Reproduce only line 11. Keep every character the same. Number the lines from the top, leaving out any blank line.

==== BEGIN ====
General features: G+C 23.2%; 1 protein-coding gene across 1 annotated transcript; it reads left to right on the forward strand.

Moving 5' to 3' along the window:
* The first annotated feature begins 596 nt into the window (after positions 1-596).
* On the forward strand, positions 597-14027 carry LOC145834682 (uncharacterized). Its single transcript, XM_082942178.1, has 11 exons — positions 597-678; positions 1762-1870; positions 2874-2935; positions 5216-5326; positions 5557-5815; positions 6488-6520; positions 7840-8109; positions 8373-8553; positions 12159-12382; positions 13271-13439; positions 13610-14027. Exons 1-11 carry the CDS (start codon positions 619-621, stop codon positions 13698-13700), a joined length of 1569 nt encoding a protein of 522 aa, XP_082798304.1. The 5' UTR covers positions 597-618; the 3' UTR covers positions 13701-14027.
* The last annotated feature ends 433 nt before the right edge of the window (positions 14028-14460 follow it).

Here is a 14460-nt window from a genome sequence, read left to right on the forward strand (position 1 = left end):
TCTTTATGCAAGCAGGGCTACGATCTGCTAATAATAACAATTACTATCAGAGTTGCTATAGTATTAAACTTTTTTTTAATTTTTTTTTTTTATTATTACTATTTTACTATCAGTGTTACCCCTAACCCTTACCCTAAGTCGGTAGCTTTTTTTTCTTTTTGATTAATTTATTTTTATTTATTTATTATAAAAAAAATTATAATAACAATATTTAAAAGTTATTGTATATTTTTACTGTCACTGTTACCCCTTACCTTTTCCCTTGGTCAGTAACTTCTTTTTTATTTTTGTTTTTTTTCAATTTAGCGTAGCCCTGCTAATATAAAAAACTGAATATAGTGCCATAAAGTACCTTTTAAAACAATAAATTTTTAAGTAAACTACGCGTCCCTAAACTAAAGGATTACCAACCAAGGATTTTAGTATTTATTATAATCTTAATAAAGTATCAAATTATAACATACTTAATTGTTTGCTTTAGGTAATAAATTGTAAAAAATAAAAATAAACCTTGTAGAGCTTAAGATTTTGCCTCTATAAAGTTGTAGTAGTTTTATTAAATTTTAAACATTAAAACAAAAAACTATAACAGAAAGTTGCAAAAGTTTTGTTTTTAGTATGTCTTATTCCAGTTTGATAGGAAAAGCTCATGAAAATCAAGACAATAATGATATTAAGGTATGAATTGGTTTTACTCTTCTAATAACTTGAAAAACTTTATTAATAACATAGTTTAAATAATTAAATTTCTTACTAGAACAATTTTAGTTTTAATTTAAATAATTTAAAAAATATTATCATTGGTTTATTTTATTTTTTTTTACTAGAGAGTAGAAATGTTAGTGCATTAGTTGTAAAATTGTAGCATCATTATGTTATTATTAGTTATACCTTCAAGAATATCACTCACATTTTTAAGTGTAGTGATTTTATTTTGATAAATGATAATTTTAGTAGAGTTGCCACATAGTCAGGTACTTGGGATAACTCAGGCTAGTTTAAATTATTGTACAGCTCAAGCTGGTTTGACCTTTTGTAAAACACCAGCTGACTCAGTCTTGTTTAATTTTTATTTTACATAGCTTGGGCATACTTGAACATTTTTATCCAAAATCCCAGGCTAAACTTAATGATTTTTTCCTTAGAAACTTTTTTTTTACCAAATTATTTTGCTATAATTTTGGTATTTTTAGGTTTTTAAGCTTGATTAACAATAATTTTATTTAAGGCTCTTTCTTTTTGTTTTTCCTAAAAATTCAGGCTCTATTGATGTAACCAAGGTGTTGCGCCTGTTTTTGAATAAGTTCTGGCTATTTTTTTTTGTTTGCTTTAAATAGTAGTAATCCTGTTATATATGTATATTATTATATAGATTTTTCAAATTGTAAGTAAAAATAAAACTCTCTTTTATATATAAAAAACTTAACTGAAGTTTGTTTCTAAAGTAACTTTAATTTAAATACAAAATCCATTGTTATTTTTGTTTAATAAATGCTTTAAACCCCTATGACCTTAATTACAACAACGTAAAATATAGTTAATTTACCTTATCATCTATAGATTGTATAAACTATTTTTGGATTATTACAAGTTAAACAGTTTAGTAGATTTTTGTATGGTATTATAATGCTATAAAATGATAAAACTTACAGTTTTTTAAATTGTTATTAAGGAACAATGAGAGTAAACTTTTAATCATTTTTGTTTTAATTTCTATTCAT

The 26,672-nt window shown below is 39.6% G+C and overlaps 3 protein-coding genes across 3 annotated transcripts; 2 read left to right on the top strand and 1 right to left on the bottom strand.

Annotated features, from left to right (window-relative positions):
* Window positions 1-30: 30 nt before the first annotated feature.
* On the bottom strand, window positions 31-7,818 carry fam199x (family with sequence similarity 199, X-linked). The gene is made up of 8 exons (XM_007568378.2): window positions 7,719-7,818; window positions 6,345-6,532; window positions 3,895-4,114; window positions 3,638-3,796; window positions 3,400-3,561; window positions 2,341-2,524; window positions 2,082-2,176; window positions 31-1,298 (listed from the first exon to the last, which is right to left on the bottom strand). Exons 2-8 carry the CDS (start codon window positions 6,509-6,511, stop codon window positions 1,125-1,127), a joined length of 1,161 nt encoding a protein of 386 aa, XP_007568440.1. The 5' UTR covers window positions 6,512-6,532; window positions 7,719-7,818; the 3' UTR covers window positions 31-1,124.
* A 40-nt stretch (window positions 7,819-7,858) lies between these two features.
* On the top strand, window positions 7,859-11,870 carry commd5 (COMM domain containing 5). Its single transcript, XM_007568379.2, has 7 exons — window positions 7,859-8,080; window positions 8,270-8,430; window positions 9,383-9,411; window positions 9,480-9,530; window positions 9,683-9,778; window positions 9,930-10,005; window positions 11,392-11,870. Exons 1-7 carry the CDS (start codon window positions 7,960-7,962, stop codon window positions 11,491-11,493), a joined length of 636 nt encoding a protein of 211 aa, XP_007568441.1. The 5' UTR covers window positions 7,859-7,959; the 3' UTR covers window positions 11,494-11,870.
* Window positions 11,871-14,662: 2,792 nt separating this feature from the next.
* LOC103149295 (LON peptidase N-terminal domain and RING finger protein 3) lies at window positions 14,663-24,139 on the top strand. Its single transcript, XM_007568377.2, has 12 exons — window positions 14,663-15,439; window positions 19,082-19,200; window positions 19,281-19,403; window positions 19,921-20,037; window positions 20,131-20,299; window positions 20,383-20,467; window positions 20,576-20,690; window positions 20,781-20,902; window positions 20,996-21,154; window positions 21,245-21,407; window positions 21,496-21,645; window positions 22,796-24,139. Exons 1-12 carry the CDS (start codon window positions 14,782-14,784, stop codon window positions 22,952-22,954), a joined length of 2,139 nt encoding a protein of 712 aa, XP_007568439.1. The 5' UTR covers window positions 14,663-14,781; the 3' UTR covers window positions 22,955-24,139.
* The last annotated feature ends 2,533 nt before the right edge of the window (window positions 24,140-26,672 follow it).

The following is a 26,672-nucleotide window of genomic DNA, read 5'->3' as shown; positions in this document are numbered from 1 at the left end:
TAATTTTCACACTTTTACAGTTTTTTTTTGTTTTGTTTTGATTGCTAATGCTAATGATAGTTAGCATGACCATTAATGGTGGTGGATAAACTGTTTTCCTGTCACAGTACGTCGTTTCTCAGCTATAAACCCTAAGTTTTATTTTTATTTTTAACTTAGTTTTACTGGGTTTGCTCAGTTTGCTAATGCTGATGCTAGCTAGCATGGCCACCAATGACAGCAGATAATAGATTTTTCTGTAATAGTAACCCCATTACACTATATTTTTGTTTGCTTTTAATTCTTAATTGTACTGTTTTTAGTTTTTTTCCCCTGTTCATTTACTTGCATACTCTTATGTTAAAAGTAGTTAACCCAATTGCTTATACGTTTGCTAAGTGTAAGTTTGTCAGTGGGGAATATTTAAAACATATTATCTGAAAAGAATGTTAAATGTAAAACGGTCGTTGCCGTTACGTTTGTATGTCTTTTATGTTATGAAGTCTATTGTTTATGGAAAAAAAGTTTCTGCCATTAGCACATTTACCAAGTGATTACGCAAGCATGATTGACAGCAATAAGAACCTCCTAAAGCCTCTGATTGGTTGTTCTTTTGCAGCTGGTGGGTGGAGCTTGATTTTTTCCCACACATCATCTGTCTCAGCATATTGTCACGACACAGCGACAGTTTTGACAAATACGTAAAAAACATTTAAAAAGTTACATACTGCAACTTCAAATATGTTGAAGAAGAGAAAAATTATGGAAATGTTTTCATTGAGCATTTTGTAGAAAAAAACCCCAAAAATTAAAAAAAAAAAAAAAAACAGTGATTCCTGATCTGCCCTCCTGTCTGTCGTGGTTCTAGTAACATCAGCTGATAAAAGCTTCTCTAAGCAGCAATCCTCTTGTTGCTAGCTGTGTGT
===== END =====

* On the bottom strand, window positions 31-7,818 carry fam199x (family with sequence similarity 199, X-linked). The gene is made up of 8 exons (XM_007568378.2): window positions 7,719-7,818; window positions 6,345-6,532; window positions 3,895-4,114; window positions 3,638-3,796; window positions 3,400-3,561; window positions 2,341-2,524; window positions 2,082-2,176; window positions 31-1,298 (listed from the first exon to the last, which is right to left on the bottom strand). Exons 2-8 carry the CDS (start codon window positions 6,509-6,511, stop codon window positions 1,125-1,127), a joined length of 1,161 nt encoding a protein of 386 aa, XP_007568440.1. The 5' UTR covers window positions 6,512-6,532; window positions 7,719-7,818; the 3' UTR covers window positions 31-1,124.